Joe closed the meeting with his usual, "Now, you better study those plays, especially you rookies."
I decided to forgo all the thrilling things one can do with his free hour at Rough Acres Ranch and concentrate on my plays. I went to my room and studied until Coach Noll came around for bed check.
Had an unknowing observer walked into the dressing room today, he would have sworn that the Chargers were getting ready for a regular-season football game rather than a scrimmage. The usual prepractice jabber was absent. Some men were silently putting on uniforms that were still damp from the morning practice. Others were taping pads on their hands and arms, or having them taped on by the trainers. A few of the rookies were making a last desperate attempt to master the assignments from the play books. Everybody had their game faces on: somber faces, tightly set jaws and lips that took deep, loud, nervous breaths.
In the early part of training camp, players make the team by knocking their friends around. This is one reason why scrimmages are not popular. The other reason is that a player feels if he gets injured in a scrimmage it is a pointless, unnecessary injury. If one must get injured, make it during a game, not on the practice field.
Earl Faison was already resting a sore knee and was being withheld from the scrimmage. Bob Mitinger started in his place at left defensive end. George Gross, the strong, bulky, 275-pound rookie from Auburn, started at left defensive tackle. Tobin Rote took advantage of the relative inexperience of these two (this is Bob's second year) and called a draw on the first play of the scrimmage. The job of the right guard and myself is to set up as if we were going to pass-protect, the guard enticing the defensive tackle to rush to the inside, I enticing the end to rush from the outside, and as soon as they take the bait, we pop into them with a shoulder and wheel them away from the play. Bob Mitinger is so quick that I decided to throw my body at him instead of just a shoulder. It worked, and our fullback, Gerry McDougall, bulled through for 15 yards before being smothered by defensive backs and linebackers. It was going to be a good day, I thought as I jogged to the huddle.
On the next play I had to block down on the defensive tackle. Gross must have read the play perfectly, because as I came down on him he was braced and waiting, exposing only a low shoulder and knee to hit. He moved into me, dipping his shoulder and shrugging my block off, and got into the tackle. Maybe it wasn't going to be such a good day after all, I thought to myself as I walked back to the huddle, mad at myself for missing the block, looking at Paul Lowe brushing himself off after being thrown to the ground at the line of scrimmage.
The defense had warmed up and were coming hard. The rest of the scrimmage was a slambang affair. Hard charges...hard running...tired...gang tackling...big pile ups...gain yards...lose yards...out of breath...fumble...complete passes...miss blocks...swear...make blocks...be thankful...bruised muscles...coaches yelling...faster...harder...and then the final whistle blew and it was all over.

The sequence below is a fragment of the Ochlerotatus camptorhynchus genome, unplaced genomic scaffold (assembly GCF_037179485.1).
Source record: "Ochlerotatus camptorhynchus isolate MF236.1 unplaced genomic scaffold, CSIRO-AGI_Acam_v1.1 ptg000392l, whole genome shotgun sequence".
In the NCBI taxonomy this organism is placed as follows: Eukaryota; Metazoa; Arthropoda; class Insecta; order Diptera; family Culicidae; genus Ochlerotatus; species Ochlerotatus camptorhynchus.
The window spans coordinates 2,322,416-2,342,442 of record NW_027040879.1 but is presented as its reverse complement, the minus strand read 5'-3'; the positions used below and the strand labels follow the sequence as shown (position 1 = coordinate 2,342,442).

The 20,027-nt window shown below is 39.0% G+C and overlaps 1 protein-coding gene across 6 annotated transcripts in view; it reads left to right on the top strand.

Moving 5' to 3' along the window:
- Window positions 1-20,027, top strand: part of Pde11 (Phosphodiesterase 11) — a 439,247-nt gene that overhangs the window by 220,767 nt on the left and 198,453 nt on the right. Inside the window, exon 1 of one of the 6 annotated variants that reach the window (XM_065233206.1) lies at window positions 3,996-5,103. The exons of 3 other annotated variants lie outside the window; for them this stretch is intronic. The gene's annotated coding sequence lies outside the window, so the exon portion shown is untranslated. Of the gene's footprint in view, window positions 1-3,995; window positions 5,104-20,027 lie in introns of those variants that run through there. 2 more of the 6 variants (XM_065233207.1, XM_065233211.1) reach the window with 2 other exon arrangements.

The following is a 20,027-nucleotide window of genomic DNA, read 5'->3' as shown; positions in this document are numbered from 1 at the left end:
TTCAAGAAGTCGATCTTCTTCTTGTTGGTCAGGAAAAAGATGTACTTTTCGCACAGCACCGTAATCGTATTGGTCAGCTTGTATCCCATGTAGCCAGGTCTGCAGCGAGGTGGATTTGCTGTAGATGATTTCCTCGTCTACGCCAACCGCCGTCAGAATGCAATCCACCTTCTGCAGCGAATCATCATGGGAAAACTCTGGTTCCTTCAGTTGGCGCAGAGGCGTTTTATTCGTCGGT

It happened today—Joe almost cracked up. I noticed it in the meeting tonight as the squad was reviewing the films of the scrimmage. You would have thought we had lost a league game the way Joe carried on. True, the offense didn't exactly blast the defense off the field, but that is normal for a first scrimmage. The defense doesn't have as much to learn, and so they are usually ahead of the offense in their development. We catch up to them as soon as we receive and polish our entire system.
As we watched the films, Joe ran each play back many times, stopping the projector before the play was completed, making assorted caustic comments and then running it over again. He soon had all of us dizzy and nervous from watching ourselves never complete a play. The screen would show us run to the line of scrimmage, get into our stances, begin to make a block, and then Joe would throw the film into reverse. So the screen would then show us coming off our blocks, back into our stances, raising up from our stances and running backward to the huddle, and finally disbanding the huddle. It was slapstick comedy at its best.
Ernie Wright started counting the number of times that Joe was rerunning each play. When the total on one reached 17, Ernie leaned over and informed me that Joe had just broken a four-year record. Joe heard him.
"So you're getting tired, huh, Ernie," said Joe. "Well that is exactly how you looked on that play—tired! Maybe if you would lose some weight you wouldn't feel that way. Tell me, how can a young fellow like yourself stand to have a barrel gut?"